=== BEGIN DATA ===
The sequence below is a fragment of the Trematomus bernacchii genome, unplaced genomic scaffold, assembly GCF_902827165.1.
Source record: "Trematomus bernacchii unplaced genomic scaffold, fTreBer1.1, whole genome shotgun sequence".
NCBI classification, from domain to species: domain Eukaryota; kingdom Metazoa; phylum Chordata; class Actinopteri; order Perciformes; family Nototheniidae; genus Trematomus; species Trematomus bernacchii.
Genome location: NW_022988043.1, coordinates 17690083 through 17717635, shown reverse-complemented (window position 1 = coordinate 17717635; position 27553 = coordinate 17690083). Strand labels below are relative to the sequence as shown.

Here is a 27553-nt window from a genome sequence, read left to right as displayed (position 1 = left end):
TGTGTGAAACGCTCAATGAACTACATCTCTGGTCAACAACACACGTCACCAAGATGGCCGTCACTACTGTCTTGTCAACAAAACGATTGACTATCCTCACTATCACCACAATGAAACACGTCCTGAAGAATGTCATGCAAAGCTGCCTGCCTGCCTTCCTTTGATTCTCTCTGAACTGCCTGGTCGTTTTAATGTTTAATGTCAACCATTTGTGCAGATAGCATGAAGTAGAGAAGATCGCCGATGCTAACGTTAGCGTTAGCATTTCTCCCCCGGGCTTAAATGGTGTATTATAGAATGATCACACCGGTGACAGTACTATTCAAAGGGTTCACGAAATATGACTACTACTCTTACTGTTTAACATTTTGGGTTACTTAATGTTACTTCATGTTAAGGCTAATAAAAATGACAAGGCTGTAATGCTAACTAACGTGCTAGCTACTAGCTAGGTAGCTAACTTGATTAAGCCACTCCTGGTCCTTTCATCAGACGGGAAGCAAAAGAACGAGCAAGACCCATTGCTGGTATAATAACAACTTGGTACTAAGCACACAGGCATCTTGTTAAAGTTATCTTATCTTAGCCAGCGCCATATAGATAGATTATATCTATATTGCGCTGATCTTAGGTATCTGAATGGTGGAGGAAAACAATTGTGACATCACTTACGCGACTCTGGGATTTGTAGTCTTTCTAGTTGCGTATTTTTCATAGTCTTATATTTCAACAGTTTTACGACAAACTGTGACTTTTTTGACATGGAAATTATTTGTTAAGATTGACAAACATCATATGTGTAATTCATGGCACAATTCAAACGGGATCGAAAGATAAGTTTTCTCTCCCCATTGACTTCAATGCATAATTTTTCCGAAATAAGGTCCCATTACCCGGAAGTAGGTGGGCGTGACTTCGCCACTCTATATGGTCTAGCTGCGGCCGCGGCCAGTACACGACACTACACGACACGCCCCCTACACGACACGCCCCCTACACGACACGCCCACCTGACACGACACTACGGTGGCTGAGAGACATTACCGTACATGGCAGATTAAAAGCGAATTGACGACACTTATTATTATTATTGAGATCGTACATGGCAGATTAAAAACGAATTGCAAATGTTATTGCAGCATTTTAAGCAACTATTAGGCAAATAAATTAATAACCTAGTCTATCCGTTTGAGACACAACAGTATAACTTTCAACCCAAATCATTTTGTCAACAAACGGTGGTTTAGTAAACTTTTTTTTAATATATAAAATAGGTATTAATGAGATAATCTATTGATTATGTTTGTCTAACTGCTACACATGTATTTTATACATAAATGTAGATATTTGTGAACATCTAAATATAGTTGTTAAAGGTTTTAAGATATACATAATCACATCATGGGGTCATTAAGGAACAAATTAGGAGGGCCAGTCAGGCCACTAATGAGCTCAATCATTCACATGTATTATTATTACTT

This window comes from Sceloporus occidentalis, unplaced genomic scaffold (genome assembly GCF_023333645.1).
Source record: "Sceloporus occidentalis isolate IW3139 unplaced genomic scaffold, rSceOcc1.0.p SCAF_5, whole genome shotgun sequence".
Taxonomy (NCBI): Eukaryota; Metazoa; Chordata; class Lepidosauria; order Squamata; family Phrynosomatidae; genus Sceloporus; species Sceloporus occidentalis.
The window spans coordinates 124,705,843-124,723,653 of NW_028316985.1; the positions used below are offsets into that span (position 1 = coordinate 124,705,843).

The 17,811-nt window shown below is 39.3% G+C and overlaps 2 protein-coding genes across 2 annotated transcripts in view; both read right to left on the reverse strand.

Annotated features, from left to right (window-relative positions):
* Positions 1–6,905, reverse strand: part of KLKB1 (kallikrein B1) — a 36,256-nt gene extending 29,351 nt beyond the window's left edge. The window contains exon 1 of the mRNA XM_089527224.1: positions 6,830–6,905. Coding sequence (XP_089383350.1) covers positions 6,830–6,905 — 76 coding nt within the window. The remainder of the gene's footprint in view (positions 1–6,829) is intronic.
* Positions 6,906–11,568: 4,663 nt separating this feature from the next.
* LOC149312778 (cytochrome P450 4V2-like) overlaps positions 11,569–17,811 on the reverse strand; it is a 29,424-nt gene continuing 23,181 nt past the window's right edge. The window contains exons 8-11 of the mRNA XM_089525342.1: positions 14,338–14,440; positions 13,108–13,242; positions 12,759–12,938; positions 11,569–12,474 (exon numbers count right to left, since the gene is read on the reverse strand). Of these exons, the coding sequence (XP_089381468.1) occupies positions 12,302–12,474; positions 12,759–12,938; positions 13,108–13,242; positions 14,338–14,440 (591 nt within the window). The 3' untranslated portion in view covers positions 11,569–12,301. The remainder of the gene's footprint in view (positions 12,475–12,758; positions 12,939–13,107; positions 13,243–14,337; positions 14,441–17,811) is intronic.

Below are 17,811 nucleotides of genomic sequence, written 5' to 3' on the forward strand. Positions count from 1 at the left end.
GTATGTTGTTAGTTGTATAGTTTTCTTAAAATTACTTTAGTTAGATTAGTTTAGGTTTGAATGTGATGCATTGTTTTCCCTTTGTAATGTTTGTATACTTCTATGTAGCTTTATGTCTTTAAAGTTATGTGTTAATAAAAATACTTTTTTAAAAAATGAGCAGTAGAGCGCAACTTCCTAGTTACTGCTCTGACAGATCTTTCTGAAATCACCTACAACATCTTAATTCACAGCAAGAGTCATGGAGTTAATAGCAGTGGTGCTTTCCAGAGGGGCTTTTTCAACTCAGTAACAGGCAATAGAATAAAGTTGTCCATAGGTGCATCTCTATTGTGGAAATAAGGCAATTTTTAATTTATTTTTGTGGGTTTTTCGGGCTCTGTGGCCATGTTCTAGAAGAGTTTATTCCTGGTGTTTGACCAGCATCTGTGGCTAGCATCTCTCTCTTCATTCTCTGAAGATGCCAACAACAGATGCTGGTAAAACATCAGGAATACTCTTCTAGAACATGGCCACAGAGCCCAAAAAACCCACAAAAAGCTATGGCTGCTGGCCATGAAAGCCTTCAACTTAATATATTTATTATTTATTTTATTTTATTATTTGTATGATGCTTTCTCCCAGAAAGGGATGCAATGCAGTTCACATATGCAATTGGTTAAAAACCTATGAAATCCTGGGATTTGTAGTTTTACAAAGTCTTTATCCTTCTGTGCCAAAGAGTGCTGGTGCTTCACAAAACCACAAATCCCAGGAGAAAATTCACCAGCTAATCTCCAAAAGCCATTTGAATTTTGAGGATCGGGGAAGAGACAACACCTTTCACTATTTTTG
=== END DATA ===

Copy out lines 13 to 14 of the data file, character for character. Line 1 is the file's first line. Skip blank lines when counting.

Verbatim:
* Positions 1–6,905, reverse strand: part of KLKB1 (kallikrein B1) — a 36,256-nt gene extending 29,351 nt beyond the window's left edge. The window contains exon 1 of the mRNA XM_089527224.1: positions 6,830–6,905. Coding sequence (XP_089383350.1) covers positions 6,830–6,905 — 76 coding nt within the window. The remainder of the gene's footprint in view (positions 1–6,829) is intronic.
* Positions 6,906–11,568: 4,663 nt separating this feature from the next.